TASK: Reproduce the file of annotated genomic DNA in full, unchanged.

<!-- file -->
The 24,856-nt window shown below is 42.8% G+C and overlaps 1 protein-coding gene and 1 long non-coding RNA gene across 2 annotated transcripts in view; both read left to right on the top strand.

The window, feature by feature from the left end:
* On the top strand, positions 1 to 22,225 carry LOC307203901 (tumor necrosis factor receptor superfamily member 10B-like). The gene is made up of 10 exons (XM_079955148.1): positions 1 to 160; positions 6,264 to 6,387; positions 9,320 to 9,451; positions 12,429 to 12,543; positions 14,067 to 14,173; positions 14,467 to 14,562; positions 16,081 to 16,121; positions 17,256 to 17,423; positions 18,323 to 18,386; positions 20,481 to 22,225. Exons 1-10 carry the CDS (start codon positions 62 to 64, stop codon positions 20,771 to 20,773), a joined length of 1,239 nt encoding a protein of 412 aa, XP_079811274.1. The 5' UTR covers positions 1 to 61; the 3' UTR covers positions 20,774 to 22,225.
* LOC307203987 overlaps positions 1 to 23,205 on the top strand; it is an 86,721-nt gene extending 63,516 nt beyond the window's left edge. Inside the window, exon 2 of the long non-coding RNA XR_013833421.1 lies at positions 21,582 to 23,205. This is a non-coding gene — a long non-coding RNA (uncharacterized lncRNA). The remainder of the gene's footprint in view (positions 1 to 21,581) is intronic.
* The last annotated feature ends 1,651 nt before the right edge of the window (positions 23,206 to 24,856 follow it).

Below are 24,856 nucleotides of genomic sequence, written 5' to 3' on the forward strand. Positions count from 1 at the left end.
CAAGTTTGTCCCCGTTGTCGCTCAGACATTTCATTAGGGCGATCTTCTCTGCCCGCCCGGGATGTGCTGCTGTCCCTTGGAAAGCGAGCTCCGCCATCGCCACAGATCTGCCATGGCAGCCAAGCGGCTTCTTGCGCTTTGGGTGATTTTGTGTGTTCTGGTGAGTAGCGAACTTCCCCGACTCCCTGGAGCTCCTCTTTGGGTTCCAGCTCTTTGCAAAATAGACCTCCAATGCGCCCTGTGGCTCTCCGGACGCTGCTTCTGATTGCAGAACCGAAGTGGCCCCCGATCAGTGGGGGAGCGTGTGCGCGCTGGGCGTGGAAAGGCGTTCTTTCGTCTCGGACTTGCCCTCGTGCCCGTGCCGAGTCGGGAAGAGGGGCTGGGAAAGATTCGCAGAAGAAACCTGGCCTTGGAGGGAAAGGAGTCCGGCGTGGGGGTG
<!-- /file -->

The 24,856-nt window shown below is 42.8% G+C and overlaps 1 protein-coding gene and 1 long non-coding RNA gene across 2 annotated transcripts in view; both read left to right on the top strand.

The window, feature by feature from the left end:
* On the top strand, positions 1 to 22,225 carry LOC307203901 (tumor necrosis factor receptor superfamily member 10B-like). The gene is made up of 10 exons (XM_079955148.1): positions 1 to 160; positions 6,264 to 6,387; positions 9,320 to 9,451; positions 12,429 to 12,543; positions 14,067 to 14,173; positions 14,467 to 14,562; positions 16,081 to 16,121; positions 17,256 to 17,423; positions 18,323 to 18,386; positions 20,481 to 22,225. Exons 1-10 carry the CDS (start codon positions 62 to 64, stop codon positions 20,771 to 20,773), a joined length of 1,239 nt encoding a protein of 412 aa, XP_079811274.1. The 5' UTR covers positions 1 to 61; the 3' UTR covers positions 20,774 to 22,225.
* LOC307203987 overlaps positions 1 to 23,205 on the top strand; it is an 86,721-nt gene extending 63,516 nt beyond the window's left edge. Inside the window, exon 2 of the long non-coding RNA XR_013833421.1 lies at positions 21,582 to 23,205. This is a non-coding gene — a long non-coding RNA (uncharacterized lncRNA). The remainder of the gene's footprint in view (positions 1 to 21,581) is intronic.
* The last annotated feature ends 1,651 nt before the right edge of the window (positions 23,206 to 24,856 follow it).

Below are 24,856 nucleotides of genomic sequence, written 5' to 3' on the forward strand. Positions count from 1 at the left end.
CAAGTTTGTCCCCGTTGTCGCTCAGACATTTCATTAGGGCGATCTTCTCTGCCCGCCCGGGATGTGCTGCTGTCCCTTGGAAAGCGAGCTCCGCCATCGCCACAGATCTGCCATGGCAGCCAAGCGGCTTCTTGCGCTTTGGGTGATTTTGTGTGTTCTGGTGAGTAGCGAACTTCCCCGACTCCCTGGAGCTCCTCTTTGGGTTCCAGCTCTTTGCAAAATAGACCTCCAATGCGCCCTGTGGCTCTCCGGACGCTGCTTCTGATTGCAGAACCGAAGTGGCCCCCGATCAGTGGGGGAGCGTGTGCGCGCTGGGCGTGGAAAGGCGTTCTTTCGTCTCGGACTTGCCCTCGTGCCCGTGCCGAGTCGGGAAGAGGGGCTGGGAAAGATTCGCAGAAGAAACCTGGCCTTGGAGGGAAAGGAGTCCGGCGTGGGGGTG